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Best Places to Order Heirloom and Organic Seeds

Ordering seeds for your garden is one of the most exciting ways to find new varieties of plants you wouldn’t be able to simply get as starts nearby. But ordering seeds, especially heirloom seeds, can be overwhelming. Below we will go over the differences in heirloom, organic, open pollinated, and other seed types. As well as what factors you should consider when picking a seed company to place orders with. We have marked our top eight companies for ordering heirloom seeds so you can figure out the best place to order seeds for you and tips for making those seeds last. Finally, we have a comprehensive list of the best places throughout the United States to order heirloom, organic, and open pollinated seed. Spoiler: We are NOT affiliated with any of these companies except one. We have just spent years ordering and trialing seeds.

What Is The Difference Between Heirloom, Organic, and other seed types?

When you begin looking through seed catalogs and ordering seeds you may see a lot of different terms. It is going to be hard to select your particular best place to order seeds unless you know what type of seed you want to order. Let’s go over a few of these and explain that when ordering heirloom seeds not all definitions are the same.

  • Open Pollinated Seed: Open pollinated seeds are sees that when you grow a plant you can then save the same seeds off that plant and have it come out like its mother plant. For example, if you grow an “Amish Paste” variety of tomato and save seed from those tomatoes than you should come out with an “Amish Paste” tomato the next year. Please Note: There is a lot more that has to occur to save true seed, but being open pollinated versus hybrid seed is the start.
  • Heirloom Seed: All heirloom seeds are open pollinated and non-GMO by their very nature. There is no exact definition of what makes something an heirloom, but generally it means the seed is open pollinated, and saved seed varieties that originated BEFORE World War II. However, I will often see heirloom added to any open pollinated seed regardless of how long the variety has been in existence.
  • Non-GMO Seed: Labelling a seed non-gmo means that it has not been genetically modified in a lab. Most varieties of seed have been genetically modified by careful selection in a garden over many years, so non-GMO speaks specifically to not have genes altered or added directly through gene modification techniques. FUN FACT you should NOT be able to order GMO seed for non-commercial operations. That being said, there is a real problem with GMO drift. Corn is one of the worst culprits for accidently having GMO genes passed on. If this is an important issue to you as a garden you will want to buy seed that is non-GMO Certified. They will have tested a certain sample of the seed to make sure it didn’t accidently end up with GMO traits.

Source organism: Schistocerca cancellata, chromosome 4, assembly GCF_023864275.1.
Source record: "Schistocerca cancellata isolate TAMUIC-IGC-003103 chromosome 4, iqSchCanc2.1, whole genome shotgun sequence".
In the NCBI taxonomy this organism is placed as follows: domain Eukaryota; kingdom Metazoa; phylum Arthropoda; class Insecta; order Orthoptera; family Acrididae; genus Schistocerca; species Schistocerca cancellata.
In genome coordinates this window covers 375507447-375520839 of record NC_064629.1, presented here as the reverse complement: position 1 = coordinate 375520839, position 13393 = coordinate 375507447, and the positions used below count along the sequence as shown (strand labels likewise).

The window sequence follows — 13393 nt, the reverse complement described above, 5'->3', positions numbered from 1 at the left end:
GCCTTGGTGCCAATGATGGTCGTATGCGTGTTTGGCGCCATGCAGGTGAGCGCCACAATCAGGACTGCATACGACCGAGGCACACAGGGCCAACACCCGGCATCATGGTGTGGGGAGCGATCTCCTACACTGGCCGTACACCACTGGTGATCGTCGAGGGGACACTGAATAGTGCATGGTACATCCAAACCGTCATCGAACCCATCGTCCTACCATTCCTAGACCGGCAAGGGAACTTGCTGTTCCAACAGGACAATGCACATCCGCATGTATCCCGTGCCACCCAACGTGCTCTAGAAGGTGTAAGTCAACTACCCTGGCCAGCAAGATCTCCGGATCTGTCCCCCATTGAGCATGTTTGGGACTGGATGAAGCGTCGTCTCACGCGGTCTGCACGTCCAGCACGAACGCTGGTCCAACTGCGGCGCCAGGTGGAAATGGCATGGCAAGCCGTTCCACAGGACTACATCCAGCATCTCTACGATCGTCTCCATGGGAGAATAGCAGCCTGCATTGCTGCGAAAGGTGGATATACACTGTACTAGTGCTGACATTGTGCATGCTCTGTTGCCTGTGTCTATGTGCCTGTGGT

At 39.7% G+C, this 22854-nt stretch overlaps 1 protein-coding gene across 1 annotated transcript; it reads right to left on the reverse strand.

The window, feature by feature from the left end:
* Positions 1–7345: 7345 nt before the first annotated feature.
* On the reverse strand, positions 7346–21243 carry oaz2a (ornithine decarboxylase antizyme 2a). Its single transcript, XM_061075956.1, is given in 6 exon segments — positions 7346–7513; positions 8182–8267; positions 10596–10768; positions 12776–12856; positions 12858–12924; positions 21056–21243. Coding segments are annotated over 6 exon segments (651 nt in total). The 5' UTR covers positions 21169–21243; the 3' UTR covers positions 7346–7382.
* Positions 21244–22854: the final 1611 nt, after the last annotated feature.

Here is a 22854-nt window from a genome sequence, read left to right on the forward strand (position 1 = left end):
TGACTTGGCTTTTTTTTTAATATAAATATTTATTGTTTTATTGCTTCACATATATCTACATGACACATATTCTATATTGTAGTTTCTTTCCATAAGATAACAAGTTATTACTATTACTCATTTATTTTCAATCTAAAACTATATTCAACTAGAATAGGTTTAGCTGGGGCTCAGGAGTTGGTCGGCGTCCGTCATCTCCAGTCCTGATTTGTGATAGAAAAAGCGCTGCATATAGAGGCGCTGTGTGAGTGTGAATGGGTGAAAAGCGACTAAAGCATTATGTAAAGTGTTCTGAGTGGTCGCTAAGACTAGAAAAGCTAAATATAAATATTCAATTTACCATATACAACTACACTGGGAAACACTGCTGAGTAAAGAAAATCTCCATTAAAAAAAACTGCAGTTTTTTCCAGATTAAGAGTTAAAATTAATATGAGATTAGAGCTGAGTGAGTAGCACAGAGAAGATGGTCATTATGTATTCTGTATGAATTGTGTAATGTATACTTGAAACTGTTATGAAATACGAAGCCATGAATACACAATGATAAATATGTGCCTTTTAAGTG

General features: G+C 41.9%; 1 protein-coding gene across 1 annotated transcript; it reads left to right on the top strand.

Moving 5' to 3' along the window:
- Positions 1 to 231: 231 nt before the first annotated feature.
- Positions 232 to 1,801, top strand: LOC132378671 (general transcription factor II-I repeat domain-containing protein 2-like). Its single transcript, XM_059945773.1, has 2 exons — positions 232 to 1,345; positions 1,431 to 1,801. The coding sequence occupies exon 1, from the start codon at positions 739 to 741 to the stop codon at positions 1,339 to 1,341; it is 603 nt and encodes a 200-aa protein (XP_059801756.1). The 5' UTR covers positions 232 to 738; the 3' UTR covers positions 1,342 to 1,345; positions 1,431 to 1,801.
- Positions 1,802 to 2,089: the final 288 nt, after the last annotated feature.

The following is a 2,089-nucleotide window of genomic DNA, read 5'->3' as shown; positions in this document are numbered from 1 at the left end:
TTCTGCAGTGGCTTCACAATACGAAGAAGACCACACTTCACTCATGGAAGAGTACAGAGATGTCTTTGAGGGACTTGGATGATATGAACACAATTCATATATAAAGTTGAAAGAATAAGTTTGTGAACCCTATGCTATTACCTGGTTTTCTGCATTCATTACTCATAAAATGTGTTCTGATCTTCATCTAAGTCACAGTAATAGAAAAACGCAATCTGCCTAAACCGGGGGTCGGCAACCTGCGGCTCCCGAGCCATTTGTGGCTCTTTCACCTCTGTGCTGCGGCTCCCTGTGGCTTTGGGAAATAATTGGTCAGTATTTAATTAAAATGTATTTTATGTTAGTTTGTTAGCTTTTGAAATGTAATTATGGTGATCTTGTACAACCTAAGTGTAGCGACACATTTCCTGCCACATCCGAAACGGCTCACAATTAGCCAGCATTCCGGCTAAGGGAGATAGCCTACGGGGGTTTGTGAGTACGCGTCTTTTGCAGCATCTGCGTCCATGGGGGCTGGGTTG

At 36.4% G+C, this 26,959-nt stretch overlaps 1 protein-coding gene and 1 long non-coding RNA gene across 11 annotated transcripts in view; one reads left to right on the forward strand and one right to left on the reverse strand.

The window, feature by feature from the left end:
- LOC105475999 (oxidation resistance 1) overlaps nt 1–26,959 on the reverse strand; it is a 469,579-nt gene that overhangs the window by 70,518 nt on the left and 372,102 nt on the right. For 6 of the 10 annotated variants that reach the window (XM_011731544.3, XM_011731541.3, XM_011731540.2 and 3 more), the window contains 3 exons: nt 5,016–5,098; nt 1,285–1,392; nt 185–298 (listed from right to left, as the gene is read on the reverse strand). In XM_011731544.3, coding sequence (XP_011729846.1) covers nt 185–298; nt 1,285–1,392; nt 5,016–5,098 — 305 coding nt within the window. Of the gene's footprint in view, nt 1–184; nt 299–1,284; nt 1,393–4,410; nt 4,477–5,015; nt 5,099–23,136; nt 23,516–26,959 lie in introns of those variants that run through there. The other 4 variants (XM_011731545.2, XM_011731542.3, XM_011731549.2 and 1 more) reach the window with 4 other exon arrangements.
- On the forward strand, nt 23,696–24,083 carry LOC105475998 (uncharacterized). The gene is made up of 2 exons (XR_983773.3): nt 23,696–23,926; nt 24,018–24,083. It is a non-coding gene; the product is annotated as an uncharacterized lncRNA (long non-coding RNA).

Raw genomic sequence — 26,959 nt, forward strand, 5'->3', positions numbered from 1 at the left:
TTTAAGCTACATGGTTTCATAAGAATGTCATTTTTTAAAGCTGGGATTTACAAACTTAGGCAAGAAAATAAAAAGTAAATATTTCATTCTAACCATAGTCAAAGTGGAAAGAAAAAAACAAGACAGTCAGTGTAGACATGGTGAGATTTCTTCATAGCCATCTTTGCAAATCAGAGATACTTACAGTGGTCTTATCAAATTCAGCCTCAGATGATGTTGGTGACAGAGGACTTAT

• Hybrid Seed: Hybrid seeds sometimes get bad rap because they aren’t “pure”. Hybrid seeds come from crossing two very specific and different parent varieties to create a plant that has different characteristics than the parent plants. The drawbacks are if you save seed from hybrid plants you probably won’t get the same plant you started with. But I don’t hate on hybrids. Hybrids can offer a lot of cool properties like disease resistance or high yield that you might not be able to get out of an open pollinated type. Also, many folks aren’t equipped to both grow in a small garden and meet the necessary rules for pure seed saving (like distance). So if you aren’t set on saving a particular seed, then give hybrids a look. They can be particularly good for new gardeners as many hybrids are grown to be a bit tougher than their open pollinated cousins.
  • Organic Seed: Organic seeds can be hybrid or open pollinated seed types BUT heirloom and open pollinated seeds do NOT have to be organic. The organic label means the parent plants of the seeds had to be grown in organic certified conditions. I’ll save my rather negative opinion of the organic certification process for another post :). It is ONE method to insure you start with seed that hasn’t been around non-organic pesticide. But I personally think finding a reputable seed supplier who follows your ethics is probably a better indication.
  • Pelleted Seed: This is seed that has been coated in… something. The purpose is to make smaller seed larger and more uniform in size for easier sowing (via hand or seeder). Depending on the seed type they may use clay or some other ‘seed safe’ coating. Pelleted seed is great for carrots but it is often hard to find for heirloom varieties.
Don’t forget to find the key for each seed retailer. They will often have their own terminology when marking their seeds

What To Look For When Ordering Heirloom Seeds?

Spoiler: There isn’t going to one BEST place to order heirloom and organic seeds. But there is going to be one or two best places for you specifically to order seeds. To figure that out you need to understand what seed type you want to order (above) and some other factors.

  • Cost: Unless you are Richey McRichison cost is going to be a factor. Specialty seeds aren’t cheap. Organic designation can add to the cost. Some companies like to work with farmers or resellers and give good discounts to bulk orders. Which leads to our next consideration–>
  • Scale: Are you going to be a small hobby gardener or scale to market? Maybe even full time agriculture. Seed sellers generally cater to large or small scale. However, there are a few vendors that sell to both.
  • Location, Location, Location: One of the joys of buying heirloom seed is that it has been saved over many years. Which means varieties can often acclimate to a particular region. Finding a seed source near your area can often mean less work as a gardener. The varieties will be used to your weather and pests with natural defenses for both.